Graham Corp.'s fourth-quarter profits plunged 84 percent as the Batavia manufacturer's sales dropped because of weakness in its key power and oil refining markets, along with a delay in production on a major U.S. Navy contract.
Graham executives said the 22 percent slump in sales reflects the slowdown in the flow of new orders the company experienced a year to 18 months ago -- a trend that has since reversed but has yet to translate into higher revenues.
James R. Lines, Graham's president and chief executive officer, said he expects Graham's sales and profits to remain weak through September, before rebounding during the fall and winter as the recent upswing in new orders begins moving into production.
"We expect that the first half of fiscal 2013 (which runs from April to September) will mirror the last half fo fiscal 2012," which goes from October through March 2013, he said Friday.
"As we move into the latter half of the year (we believe) that the strength of the orders we have seen recently will be demonstrated in sales growth and operating leverage," Lines said.
Graham, which makes vacuum and heat transfer equipment, said its profits tumbled to $429,000 or 4 cents per share, during the fourth quarter, compared with $2.7 million, or 27 cents per share, a year ago.
The earnings were worse than the 6 cents that analysts expected, and also were hurt by an additional $433,000, or 4 cents per share, in taxes stemming from an IRS audit that found the company claimed too much in research and development tax credits from 1999 through 2008. The company will take a $37,000 charge during the current quarter to settle the R&D tax credit claims on its 2009 and 2010 returns, said Jeffrey Glajch, Graham's chief financial officer, during a conference call.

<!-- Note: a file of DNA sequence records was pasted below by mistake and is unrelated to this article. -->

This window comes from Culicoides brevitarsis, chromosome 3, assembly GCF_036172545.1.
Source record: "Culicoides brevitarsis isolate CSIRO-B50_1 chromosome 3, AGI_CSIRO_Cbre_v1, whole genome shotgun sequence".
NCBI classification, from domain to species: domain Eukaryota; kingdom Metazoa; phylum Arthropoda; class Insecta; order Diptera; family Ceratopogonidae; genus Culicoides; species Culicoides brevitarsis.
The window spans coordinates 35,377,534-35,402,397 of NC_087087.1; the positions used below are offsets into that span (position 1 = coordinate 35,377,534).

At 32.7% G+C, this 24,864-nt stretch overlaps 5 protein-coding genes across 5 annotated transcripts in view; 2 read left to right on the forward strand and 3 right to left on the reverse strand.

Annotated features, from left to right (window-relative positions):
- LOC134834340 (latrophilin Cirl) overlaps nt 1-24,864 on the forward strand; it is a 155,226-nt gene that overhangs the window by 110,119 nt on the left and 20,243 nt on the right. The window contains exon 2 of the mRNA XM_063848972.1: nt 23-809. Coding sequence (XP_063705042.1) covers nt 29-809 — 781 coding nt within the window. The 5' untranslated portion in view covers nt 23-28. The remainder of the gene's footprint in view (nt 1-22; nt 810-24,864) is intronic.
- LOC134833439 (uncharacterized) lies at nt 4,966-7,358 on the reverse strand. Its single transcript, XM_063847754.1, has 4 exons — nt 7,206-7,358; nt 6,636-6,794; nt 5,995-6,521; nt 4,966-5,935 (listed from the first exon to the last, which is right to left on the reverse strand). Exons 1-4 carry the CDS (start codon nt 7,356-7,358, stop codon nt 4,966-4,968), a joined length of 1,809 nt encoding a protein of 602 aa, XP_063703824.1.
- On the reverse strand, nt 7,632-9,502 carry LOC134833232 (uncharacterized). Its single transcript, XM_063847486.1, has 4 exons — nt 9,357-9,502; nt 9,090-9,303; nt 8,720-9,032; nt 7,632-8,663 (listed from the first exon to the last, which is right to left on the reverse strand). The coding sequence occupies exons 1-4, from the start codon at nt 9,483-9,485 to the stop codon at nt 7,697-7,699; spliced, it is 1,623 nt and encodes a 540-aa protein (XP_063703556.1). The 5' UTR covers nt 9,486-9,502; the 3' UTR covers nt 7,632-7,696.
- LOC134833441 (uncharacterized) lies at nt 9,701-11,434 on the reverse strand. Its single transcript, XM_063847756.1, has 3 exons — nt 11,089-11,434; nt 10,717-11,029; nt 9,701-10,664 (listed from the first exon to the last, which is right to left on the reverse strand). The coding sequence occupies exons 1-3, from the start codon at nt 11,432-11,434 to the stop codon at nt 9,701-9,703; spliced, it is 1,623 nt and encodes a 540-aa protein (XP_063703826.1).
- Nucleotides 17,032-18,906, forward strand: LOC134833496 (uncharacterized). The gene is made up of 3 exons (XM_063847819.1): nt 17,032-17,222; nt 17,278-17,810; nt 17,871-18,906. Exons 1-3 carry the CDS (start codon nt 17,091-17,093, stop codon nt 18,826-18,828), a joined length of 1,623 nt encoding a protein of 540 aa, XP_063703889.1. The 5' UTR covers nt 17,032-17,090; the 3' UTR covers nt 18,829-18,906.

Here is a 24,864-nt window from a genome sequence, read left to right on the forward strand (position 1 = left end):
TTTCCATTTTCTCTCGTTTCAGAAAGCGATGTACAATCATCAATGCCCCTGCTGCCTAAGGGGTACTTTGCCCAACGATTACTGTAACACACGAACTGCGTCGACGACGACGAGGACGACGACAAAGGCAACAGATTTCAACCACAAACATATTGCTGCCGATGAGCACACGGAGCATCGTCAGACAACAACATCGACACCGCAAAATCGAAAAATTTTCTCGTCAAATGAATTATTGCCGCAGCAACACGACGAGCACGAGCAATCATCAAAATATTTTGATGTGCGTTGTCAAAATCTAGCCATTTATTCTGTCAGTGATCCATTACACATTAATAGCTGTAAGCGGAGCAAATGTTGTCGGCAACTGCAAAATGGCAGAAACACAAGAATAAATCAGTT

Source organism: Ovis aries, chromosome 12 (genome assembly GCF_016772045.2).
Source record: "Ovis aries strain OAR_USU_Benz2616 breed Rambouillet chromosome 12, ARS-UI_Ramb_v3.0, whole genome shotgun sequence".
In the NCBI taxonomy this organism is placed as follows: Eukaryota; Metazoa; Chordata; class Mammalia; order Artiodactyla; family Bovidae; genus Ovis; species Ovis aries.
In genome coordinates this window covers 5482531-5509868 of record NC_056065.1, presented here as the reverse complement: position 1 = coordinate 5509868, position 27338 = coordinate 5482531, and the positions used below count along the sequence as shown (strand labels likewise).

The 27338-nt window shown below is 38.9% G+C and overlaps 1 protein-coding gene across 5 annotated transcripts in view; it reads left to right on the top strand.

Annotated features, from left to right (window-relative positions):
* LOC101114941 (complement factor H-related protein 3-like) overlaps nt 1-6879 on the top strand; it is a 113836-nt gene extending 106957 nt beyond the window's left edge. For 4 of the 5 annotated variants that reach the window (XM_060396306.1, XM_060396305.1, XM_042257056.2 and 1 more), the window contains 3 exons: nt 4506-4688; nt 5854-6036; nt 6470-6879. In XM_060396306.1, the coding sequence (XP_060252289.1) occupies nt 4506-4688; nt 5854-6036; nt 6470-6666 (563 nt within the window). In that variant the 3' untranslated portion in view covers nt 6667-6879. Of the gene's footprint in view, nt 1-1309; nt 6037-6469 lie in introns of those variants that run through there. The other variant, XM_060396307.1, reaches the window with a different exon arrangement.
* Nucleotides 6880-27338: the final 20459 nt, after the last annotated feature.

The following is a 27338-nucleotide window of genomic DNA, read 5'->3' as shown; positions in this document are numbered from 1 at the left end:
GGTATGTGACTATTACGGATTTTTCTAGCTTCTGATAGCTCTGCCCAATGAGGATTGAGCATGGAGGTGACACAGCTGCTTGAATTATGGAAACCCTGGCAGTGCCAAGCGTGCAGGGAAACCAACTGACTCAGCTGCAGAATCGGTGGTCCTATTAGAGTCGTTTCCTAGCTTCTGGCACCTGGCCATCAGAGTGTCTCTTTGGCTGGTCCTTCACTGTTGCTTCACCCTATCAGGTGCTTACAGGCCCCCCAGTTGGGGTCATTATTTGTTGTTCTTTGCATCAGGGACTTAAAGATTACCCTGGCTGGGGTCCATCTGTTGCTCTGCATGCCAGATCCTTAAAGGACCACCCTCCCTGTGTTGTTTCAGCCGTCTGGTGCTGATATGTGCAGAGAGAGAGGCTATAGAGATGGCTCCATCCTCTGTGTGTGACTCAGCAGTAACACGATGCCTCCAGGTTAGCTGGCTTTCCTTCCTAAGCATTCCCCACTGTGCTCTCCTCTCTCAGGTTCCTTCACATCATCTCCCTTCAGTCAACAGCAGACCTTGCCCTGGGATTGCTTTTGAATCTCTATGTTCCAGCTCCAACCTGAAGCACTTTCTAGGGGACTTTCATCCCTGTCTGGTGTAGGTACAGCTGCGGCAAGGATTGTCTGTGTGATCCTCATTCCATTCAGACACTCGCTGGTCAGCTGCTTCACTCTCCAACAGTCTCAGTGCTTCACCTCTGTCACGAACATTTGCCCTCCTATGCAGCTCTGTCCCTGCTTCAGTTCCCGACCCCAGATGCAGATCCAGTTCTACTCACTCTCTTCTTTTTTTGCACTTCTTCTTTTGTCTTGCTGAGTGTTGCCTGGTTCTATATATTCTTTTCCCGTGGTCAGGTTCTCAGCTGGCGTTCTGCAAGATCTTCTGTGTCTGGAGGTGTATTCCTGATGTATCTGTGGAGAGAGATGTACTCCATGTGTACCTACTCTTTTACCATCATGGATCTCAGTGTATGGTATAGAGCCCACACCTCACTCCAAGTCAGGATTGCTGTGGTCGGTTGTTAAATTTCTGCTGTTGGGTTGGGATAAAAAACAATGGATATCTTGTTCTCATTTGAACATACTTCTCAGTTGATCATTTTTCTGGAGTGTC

The company's sales dropped to $20.3 million during the quarter that ended in March from $25.9 million a year earlier.
But Lines said he was encouraged by the rebound in the company's order flow, with new bookings jumping by 58 percent in the fourth quarter to $42.3 million -- Graham's second highest ever. "We're seeing larger orders and more of them," Lines said.
The company's $94.9 million order backlog at the end of March is 4 percent higher than it was a year ago and an all-time high.
"I believe that our pipeline is solid and that bid activity is robust," Lines said. "It appears our customers are more ready to release orders."
As a result, Graham forecast that its sales during the current fiscal year will rise by about 7 percent, to between $105 million and $115 million, up from $103.2 million during the last fiscal year, although the profitability of that work could be slightly weaker than last year. The impact of the production delays in the $25 million Navy contract are likely to be felt throughout the year, Lines said.